Joe Friel started The Craft of Coaching series to explore all aspects of the profession that go beyond the science and data, but with every live Q&A he hosts, there are always more questions on training data and analysis. For all of the coaches who speak in three-letter acronyms, Module 6, Managing Athlete Performance, is a deep dive into data analysis. A self proclaimed “data nerd,” Friel explains the KPIs of sport-specific fitness:
Master the training metrics. Review the key metrics that help coaches measure intensity, volume, and how the athlete is responding to training. In this video on training metrics, Friel offers clear explanations of common endurance sport terminology: normalized power (NP), normalized graded pace (NGP), Training Stress Score (TSS), intensity factor (IF), and Functional Threshold Power (FTP). Friel also offers advice on how to get FTP right and watch for indications that it has changed. With a better grasp of what the numbers represent, training priorities and decision-making become more manageable.
Balance fitness and fatigue. Some athletes wear their CTL (Chronic Training Load) as a badge of honor. Even coaches can become fixated on it. But fatigue also increases with CTL. Take it too far and the athlete’s Training Stress Balance (TSB), or form, will be compromised. Friel explains how to balance the athlete’s training load to maximize form, using TrainingPeaks’ Performance Management Chart.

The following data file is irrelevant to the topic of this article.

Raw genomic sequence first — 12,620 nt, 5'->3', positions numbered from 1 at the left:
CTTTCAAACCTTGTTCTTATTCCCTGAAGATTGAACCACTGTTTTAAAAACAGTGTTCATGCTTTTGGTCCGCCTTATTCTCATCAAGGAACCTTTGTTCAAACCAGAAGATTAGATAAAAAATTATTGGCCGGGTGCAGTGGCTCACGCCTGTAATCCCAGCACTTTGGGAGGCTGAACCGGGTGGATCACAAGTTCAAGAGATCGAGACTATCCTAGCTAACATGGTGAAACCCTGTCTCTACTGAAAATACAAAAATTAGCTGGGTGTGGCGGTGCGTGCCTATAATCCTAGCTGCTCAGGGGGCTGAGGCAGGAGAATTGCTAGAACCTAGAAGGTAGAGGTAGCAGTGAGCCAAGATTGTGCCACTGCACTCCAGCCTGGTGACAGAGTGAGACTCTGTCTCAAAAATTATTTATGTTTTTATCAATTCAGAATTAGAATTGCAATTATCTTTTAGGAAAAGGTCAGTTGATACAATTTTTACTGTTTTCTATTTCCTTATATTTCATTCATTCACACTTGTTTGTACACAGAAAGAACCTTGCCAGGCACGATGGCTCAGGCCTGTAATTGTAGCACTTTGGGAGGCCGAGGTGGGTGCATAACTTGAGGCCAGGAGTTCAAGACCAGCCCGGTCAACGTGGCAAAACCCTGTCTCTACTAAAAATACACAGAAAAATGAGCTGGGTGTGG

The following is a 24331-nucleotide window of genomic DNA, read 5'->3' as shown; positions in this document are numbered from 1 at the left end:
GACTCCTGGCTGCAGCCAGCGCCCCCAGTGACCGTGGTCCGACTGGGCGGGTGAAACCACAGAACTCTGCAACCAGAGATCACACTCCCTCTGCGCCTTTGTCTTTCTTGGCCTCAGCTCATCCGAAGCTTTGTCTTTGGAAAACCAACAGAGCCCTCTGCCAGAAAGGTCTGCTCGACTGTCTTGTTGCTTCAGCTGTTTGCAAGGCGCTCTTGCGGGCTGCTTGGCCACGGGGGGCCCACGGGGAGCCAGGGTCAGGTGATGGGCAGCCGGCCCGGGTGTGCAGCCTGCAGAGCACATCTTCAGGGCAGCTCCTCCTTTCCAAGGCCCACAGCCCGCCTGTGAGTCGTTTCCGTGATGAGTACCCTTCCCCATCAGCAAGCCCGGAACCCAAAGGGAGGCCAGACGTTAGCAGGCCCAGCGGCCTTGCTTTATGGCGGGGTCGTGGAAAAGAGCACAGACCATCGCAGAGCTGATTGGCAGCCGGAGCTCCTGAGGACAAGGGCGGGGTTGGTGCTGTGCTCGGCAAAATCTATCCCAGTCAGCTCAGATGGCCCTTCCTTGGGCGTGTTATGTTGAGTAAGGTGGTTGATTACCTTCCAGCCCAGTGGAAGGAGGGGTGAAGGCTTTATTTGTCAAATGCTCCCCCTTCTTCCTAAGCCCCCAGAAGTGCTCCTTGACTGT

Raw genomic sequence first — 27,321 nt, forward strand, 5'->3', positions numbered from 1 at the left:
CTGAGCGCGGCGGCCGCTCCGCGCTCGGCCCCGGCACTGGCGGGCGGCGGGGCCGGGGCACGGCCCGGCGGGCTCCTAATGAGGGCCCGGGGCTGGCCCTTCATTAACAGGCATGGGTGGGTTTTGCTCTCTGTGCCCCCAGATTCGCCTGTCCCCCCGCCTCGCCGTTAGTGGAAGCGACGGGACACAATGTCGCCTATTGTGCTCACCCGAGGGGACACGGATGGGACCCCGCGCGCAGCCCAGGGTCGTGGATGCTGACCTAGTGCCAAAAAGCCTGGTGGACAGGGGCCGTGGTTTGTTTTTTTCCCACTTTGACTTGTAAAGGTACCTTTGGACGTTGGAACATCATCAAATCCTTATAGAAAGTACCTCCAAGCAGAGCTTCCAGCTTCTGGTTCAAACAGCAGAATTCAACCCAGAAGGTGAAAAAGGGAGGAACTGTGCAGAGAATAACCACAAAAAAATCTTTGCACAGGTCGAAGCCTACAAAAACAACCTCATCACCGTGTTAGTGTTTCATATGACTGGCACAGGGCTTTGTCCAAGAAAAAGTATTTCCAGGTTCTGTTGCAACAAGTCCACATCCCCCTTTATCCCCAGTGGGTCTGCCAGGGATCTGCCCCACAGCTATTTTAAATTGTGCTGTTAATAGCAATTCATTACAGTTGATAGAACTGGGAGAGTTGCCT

Know your athlete. Ben Day of DaybyDay Coaching, sat down with Friel just ahead of this year’s Tour de France to talk about measuring performance and progression. He describes the danger of paralysis by analysis that is so prevalent among coaches and athletes, both for the pros and age groupers. It’s an insightful conversation that looks to the highest level of competition in both cycling and triathlon to draw out invaluable lessons on coaching performance.
Coming soon from The Craft of Coaching: How to Build a Better Athlete. In the next module of The Craft of Coaching, Module 9, we’ll be featuring strength and conditioning coach Erin Carson as she explains the importance of strength work in every endurance athlete’s program.
Rob Pickels [0:03]:
What are some good ways to calculate TSS (Training Stress Score) for athletes, specifically cyclists, that like to include some other form of cross-training?
Joe Friel [0:12]:
Yeah, I get that question a lot. Usually it has to do with weight training. That’s the most common question I get. “I’m doing weight training, especially in the wintertime…” The athlete is riding a bike or [they are a] triathlete, whatever it may be, just running, or whatever sport may be, but they’re also lifting weights. So they commonly ask me, how do I put a TSS number (or a training stress score number) on a weight workout?